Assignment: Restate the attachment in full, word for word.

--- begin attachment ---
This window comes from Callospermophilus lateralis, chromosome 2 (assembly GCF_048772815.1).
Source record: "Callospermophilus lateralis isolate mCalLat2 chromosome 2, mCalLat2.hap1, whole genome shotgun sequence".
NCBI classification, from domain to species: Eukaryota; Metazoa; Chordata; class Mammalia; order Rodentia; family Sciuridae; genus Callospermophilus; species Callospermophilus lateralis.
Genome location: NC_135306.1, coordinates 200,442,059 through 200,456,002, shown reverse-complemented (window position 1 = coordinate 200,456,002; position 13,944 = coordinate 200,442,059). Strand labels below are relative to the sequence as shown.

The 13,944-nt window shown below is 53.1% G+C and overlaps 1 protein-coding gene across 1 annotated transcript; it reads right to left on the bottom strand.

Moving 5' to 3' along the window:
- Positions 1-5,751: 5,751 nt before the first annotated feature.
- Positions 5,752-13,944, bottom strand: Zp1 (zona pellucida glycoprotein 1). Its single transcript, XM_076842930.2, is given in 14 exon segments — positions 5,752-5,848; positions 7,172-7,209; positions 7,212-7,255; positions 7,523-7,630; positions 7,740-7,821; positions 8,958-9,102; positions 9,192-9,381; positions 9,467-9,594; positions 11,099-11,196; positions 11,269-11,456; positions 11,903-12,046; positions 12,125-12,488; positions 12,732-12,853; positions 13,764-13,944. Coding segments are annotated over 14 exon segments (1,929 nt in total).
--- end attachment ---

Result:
This window comes from Callospermophilus lateralis, chromosome 2 (assembly GCF_048772815.1).
Source record: "Callospermophilus lateralis isolate mCalLat2 chromosome 2, mCalLat2.hap1, whole genome shotgun sequence".
NCBI classification, from domain to species: Eukaryota; Metazoa; Chordata; class Mammalia; order Rodentia; family Sciuridae; genus Callospermophilus; species Callospermophilus lateralis.
Genome location: NC_135306.1, coordinates 200,442,059 through 200,456,002, shown reverse-complemented (window position 1 = coordinate 200,456,002; position 13,944 = coordinate 200,442,059). Strand labels below are relative to the sequence as shown.

The 13,944-nt window shown below is 53.1% G+C and overlaps 1 protein-coding gene across 1 annotated transcript; it reads right to left on the bottom strand.

Moving 5' to 3' along the window:
- Positions 1-5,751: 5,751 nt before the first annotated feature.
- Positions 5,752-13,944, bottom strand: Zp1 (zona pellucida glycoprotein 1). Its single transcript, XM_076842930.2, is given in 14 exon segments — positions 5,752-5,848; positions 7,172-7,209; positions 7,212-7,255; positions 7,523-7,630; positions 7,740-7,821; positions 8,958-9,102; positions 9,192-9,381; positions 9,467-9,594; positions 11,099-11,196; positions 11,269-11,456; positions 11,903-12,046; positions 12,125-12,488; positions 12,732-12,853; positions 13,764-13,944. Coding segments are annotated over 14 exon segments (1,929 nt in total).